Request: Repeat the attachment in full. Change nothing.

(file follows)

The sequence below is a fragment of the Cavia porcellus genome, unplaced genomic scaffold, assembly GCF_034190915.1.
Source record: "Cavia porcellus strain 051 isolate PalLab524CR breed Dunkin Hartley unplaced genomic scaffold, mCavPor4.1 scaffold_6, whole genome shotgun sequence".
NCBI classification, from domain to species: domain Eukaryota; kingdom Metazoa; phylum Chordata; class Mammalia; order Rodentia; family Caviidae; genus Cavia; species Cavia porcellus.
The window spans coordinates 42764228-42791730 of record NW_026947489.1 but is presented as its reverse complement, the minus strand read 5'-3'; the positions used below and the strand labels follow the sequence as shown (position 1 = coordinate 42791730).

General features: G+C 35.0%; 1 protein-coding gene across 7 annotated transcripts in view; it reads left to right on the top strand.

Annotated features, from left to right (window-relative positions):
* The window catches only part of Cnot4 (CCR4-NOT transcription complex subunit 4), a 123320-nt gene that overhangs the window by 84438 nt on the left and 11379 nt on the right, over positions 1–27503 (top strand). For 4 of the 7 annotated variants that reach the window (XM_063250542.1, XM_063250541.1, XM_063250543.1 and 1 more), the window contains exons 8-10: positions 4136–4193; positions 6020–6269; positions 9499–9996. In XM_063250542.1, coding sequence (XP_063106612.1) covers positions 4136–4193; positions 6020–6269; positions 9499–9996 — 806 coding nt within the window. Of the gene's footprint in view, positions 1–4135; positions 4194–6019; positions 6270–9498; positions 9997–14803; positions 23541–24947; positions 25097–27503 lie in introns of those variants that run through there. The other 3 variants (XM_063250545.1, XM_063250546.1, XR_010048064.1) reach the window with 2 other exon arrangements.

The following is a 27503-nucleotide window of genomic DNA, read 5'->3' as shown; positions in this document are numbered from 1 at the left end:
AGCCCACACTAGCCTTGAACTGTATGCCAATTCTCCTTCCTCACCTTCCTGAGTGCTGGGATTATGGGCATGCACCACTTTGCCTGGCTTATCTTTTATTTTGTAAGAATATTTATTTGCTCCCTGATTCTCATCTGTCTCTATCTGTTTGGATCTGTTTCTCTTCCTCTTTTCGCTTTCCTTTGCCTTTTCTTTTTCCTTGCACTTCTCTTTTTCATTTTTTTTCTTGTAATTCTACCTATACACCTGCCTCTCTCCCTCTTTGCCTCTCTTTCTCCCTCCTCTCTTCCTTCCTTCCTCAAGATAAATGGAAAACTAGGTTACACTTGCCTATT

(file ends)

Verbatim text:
The sequence below is a fragment of the Cavia porcellus genome, unplaced genomic scaffold, assembly GCF_034190915.1.
Source record: "Cavia porcellus strain 051 isolate PalLab524CR breed Dunkin Hartley unplaced genomic scaffold, mCavPor4.1 scaffold_6, whole genome shotgun sequence".
NCBI classification, from domain to species: domain Eukaryota; kingdom Metazoa; phylum Chordata; class Mammalia; order Rodentia; family Caviidae; genus Cavia; species Cavia porcellus.
The window spans coordinates 42764228-42791730 of record NW_026947489.1 but is presented as its reverse complement, the minus strand read 5'-3'; the positions used below and the strand labels follow the sequence as shown (position 1 = coordinate 42791730).

General features: G+C 35.0%; 1 protein-coding gene across 7 annotated transcripts in view; it reads left to right on the top strand.

Annotated features, from left to right (window-relative positions):
* The window catches only part of Cnot4 (CCR4-NOT transcription complex subunit 4), a 123320-nt gene that overhangs the window by 84438 nt on the left and 11379 nt on the right, over positions 1–27503 (top strand). For 4 of the 7 annotated variants that reach the window (XM_063250542.1, XM_063250541.1, XM_063250543.1 and 1 more), the window contains exons 8-10: positions 4136–4193; positions 6020–6269; positions 9499–9996. In XM_063250542.1, coding sequence (XP_063106612.1) covers positions 4136–4193; positions 6020–6269; positions 9499–9996 — 806 coding nt within the window. Of the gene's footprint in view, positions 1–4135; positions 4194–6019; positions 6270–9498; positions 9997–14803; positions 23541–24947; positions 25097–27503 lie in introns of those variants that run through there. The other 3 variants (XM_063250545.1, XM_063250546.1, XR_010048064.1) reach the window with 2 other exon arrangements.

The following is a 27503-nucleotide window of genomic DNA, read 5'->3' as shown; positions in this document are numbered from 1 at the left end:
AGCCCACACTAGCCTTGAACTGTATGCCAATTCTCCTTCCTCACCTTCCTGAGTGCTGGGATTATGGGCATGCACCACTTTGCCTGGCTTATCTTTTATTTTGTAAGAATATTTATTTGCTCCCTGATTCTCATCTGTCTCTATCTGTTTGGATCTGTTTCTCTTCCTCTTTTCGCTTTCCTTTGCCTTTTCTTTTTCCTTGCACTTCTCTTTTTCATTTTTTTTCTTGTAATTCTACCTATACACCTGCCTCTCTCCCTCTTTGCCTCTCTTTCTCCCTCCTCTCTTCCTTCCTTCCTCAAGATAAATGGAAAACTAGGTTACACTTGCCTATT